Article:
Illustration of laptop with checklist on the screen
DigitalVision Vectors/Getty

It’s also important to ensure that the professional development opportunities to integrate those tools into instruction are relevant to what the teacher needs for their classroom, Mendoza said.

For instance, in San Antonio, teachers fill out a baseline assessment to see where they are in terms of their technology skills. From there, teachers can select one technology tool that they want to use in the classroom and then focus on incorporating that specific tool into instruction.

It’s also good to provide different options for teachers to receive their professional development, whether it’s virtual or in-person or asynchronous, so they can choose what best fits their needs, she added.


This content is provided by our sponsor. It is not written by and does not necessarily reflect the views of Education Week's editorial staff.
Personalized Learning Webinar
Expanding Teacher Impact: Scaling Personalized Learning Across Districts
Explore personalized learning strategies that transform classrooms and empower educators.
Content provided by DreamBox Learning
This content is provided by our sponsor. It is not written by and does not necessarily reflect the views of Education Week's editorial staff.
Classroom Technology Webinar
How to Leverage Virtual Learning: Preparing Students for the Future
Hear from an expert panel how best to leverage virtual learning in your district to achieve your goals.
Content provided by Class
English-Language Learners Webinar AI and English Learners: What Teachers Need to Know
Explore the role of AI in multilingual education and its potential limitations.

EdWeek Top School Jobs

Teacher Jobs
Search over ten thousand teaching jobs nationwide — elementary, middle, high school and more.
View Jobs
Principal Jobs
Find hundreds of jobs for principals, assistant principals, and other school leadership roles.
View Jobs
Administrator Jobs
Over a thousand district-level jobs: superintendents, directors, more.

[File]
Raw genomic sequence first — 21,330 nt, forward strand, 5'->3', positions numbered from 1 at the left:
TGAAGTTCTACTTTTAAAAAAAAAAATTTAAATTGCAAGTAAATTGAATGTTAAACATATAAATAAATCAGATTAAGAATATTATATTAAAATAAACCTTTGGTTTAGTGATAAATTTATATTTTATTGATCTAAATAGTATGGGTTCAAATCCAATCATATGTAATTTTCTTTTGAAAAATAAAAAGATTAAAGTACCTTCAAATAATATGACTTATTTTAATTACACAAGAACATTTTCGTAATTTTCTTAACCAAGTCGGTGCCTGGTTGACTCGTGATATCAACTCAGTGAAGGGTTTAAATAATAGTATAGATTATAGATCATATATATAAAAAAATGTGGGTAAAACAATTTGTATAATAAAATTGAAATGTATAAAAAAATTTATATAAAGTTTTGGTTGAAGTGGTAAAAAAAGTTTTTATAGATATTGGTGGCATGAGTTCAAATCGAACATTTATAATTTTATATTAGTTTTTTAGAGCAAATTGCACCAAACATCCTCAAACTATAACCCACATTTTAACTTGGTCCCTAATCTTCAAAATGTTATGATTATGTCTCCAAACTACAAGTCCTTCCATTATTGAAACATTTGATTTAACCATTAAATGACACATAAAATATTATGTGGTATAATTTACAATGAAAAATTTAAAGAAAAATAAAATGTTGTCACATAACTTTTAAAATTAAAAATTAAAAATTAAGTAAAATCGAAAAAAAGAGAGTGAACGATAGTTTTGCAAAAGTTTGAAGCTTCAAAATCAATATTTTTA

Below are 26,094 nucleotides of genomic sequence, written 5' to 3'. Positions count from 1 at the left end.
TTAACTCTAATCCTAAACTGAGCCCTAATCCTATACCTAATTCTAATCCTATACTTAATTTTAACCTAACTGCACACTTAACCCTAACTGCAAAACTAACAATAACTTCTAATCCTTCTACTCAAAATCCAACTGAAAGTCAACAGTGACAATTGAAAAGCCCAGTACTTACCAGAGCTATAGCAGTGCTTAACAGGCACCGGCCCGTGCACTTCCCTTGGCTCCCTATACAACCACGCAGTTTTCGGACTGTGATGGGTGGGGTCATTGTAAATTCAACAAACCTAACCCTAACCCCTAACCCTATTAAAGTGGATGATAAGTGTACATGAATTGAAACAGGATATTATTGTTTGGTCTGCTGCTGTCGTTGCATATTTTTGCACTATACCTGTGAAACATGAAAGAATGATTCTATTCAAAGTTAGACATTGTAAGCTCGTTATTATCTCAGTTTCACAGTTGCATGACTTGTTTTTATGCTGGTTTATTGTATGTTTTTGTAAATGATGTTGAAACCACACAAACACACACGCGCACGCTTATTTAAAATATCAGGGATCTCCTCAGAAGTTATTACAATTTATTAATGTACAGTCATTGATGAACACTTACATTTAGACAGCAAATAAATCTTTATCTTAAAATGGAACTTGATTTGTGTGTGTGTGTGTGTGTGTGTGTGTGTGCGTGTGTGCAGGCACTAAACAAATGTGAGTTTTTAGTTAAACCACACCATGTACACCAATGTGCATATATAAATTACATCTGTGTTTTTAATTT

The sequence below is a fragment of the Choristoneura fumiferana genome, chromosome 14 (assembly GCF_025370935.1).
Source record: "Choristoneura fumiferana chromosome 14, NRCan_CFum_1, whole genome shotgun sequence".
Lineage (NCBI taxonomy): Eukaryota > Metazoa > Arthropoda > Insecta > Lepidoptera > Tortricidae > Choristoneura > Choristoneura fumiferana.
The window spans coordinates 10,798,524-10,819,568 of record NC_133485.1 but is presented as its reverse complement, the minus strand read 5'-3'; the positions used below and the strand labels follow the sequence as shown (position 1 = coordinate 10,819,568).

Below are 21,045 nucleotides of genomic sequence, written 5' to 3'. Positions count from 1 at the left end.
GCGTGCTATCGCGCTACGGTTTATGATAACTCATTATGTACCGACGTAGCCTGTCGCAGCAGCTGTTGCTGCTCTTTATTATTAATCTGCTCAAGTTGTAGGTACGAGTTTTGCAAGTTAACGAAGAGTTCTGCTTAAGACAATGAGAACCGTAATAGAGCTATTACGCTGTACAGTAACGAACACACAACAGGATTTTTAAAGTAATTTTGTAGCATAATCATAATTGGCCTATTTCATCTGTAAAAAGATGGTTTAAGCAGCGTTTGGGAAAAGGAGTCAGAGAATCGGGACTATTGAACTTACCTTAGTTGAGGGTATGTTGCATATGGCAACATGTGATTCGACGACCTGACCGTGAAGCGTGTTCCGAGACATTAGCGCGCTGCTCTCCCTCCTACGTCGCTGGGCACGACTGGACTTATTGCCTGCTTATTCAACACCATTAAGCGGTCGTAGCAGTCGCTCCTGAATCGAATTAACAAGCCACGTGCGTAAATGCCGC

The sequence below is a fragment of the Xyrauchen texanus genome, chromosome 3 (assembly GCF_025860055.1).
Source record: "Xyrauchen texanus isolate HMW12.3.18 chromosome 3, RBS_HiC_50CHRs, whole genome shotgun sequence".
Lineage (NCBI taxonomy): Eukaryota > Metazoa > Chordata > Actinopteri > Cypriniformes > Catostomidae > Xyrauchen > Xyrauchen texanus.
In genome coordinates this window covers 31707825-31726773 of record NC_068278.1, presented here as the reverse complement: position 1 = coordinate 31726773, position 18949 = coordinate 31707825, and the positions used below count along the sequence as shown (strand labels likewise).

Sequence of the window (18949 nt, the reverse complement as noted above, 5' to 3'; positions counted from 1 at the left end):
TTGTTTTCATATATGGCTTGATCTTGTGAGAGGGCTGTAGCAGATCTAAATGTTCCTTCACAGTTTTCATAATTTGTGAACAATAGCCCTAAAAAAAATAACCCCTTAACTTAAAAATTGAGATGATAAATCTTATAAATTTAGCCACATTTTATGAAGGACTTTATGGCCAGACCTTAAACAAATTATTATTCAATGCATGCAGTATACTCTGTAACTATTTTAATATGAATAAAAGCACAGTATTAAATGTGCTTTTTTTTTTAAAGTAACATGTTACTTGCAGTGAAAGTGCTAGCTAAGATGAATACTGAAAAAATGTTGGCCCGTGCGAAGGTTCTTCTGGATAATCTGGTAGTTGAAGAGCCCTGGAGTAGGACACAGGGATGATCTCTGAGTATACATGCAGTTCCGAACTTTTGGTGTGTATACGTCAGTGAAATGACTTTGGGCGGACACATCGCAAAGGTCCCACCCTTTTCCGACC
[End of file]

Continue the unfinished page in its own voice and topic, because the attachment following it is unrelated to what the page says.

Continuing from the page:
View Jobs
Support Staff Jobs
Search thousands of jobs, from paraprofessionals to counselors and more.
View Jobs

Read Next

Classroom Technology Monitoring or Blocking What Students Do Online Poses All Kinds of Problems
Schools need to do a better job examining the downsides of monitoring students online behavior and blocking internet content, says a report.
4 min read
Photo of high school student in classroom using tablet computers.
E+ / Getty
Classroom Technology Opinion How ‘Innovative’ Ed Tech Actually Reinforces Convention
Alfie Kohn warns that tech executives and other leaders aren't asking the important questions about teaching and learning.
Alfie Kohn
4 min read
Illustration of school children being helped out of a black box by their teacher. Inside the black box is their classroom full of education technology.
Robert Neubecker for Education Week
Classroom Technology Opinion Educators, Not Companies, Should Shape Educational AI
Educators, students, and families should shape learning-focused AI's values and capabilities, says a letter to the editor.
1 min read
Education Week opinion letters submissions
Gwen Keraval for Education Week
Classroom Technology Schools Want Guidance on AI Use in Classrooms. States Are Not Providing It, Report Says
The lack of guidance is coming at a time when the use of AI is expanding in education.
2 min read
Photo of student using laptop.
iStock / Getty Images Plus